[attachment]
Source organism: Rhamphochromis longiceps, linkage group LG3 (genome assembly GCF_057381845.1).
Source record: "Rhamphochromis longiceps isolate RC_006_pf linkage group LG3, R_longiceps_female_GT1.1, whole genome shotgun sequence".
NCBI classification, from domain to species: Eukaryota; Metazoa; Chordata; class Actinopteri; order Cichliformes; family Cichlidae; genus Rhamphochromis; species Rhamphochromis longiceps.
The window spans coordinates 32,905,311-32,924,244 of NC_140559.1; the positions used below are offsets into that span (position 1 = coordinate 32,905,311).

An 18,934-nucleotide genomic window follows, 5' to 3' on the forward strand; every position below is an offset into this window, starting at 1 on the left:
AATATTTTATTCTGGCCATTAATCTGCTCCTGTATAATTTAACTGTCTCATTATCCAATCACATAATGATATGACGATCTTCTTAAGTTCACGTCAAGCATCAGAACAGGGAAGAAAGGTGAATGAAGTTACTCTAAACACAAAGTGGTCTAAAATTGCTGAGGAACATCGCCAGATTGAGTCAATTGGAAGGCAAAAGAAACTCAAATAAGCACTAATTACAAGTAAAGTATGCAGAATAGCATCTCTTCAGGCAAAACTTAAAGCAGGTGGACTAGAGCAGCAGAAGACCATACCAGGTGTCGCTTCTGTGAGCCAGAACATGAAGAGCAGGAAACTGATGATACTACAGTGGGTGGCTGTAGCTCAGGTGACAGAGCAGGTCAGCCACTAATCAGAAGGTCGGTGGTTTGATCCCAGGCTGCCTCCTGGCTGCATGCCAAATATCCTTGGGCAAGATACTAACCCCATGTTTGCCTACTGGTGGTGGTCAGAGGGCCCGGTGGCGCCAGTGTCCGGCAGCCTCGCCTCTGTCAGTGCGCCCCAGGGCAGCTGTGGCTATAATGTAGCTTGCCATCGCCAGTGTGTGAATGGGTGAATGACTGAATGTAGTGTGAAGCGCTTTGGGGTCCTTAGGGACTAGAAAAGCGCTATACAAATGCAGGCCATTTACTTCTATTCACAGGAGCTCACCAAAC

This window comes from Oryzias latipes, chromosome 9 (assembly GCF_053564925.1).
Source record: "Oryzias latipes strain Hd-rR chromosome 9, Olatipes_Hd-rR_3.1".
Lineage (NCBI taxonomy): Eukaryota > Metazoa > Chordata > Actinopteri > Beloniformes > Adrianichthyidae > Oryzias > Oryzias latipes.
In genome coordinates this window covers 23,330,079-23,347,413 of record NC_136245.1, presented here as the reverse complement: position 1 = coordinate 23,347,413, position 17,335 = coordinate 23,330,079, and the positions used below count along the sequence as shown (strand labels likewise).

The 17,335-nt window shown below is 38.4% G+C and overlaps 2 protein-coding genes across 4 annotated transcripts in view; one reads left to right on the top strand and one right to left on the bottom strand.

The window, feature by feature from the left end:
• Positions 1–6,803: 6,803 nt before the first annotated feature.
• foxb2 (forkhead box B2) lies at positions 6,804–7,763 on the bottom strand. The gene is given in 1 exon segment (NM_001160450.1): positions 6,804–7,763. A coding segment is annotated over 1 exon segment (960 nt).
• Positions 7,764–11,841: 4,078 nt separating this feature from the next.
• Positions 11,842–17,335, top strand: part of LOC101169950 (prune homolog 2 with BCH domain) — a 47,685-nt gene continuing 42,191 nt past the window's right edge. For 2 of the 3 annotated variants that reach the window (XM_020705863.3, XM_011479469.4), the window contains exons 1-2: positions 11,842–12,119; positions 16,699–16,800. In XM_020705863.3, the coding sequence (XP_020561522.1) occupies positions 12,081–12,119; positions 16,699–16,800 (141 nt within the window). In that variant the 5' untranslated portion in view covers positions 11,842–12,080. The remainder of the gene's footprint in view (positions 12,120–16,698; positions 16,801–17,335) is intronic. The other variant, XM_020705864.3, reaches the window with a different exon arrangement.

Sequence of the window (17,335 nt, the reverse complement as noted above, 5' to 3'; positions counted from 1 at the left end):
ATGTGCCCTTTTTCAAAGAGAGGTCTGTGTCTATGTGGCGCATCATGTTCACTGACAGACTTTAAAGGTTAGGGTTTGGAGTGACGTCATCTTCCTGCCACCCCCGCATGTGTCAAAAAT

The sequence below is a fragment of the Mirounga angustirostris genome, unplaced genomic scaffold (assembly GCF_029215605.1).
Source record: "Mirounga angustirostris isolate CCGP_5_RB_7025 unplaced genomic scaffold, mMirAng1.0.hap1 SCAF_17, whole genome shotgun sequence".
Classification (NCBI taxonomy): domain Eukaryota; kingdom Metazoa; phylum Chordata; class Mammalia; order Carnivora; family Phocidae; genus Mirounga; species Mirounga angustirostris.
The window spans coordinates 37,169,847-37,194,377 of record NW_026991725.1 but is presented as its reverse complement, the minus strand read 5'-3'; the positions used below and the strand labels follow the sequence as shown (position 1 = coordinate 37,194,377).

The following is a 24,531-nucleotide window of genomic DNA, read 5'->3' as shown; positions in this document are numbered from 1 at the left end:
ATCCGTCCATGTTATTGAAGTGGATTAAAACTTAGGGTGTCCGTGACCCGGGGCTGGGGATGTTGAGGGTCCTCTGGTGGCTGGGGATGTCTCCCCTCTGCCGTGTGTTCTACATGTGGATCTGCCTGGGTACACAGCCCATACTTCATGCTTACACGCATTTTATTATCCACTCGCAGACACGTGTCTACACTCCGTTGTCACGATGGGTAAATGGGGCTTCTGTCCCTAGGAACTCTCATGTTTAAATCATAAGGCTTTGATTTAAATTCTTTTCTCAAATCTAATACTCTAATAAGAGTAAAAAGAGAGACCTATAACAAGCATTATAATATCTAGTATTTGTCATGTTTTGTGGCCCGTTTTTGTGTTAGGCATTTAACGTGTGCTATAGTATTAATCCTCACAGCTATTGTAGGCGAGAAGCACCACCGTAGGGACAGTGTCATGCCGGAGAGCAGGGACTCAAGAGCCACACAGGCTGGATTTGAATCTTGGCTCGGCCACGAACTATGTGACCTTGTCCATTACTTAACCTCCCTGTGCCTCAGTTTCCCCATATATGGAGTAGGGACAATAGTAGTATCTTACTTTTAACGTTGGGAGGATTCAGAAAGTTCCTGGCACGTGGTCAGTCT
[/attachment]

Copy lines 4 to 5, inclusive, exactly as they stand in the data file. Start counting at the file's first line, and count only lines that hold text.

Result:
The window spans coordinates 32,905,311-32,924,244 of NC_140559.1; the positions used below are offsets into that span (position 1 = coordinate 32,905,311).

An 18,934-nucleotide genomic window follows, 5' to 3' on the forward strand; every position below is an offset into this window, starting at 1 on the left: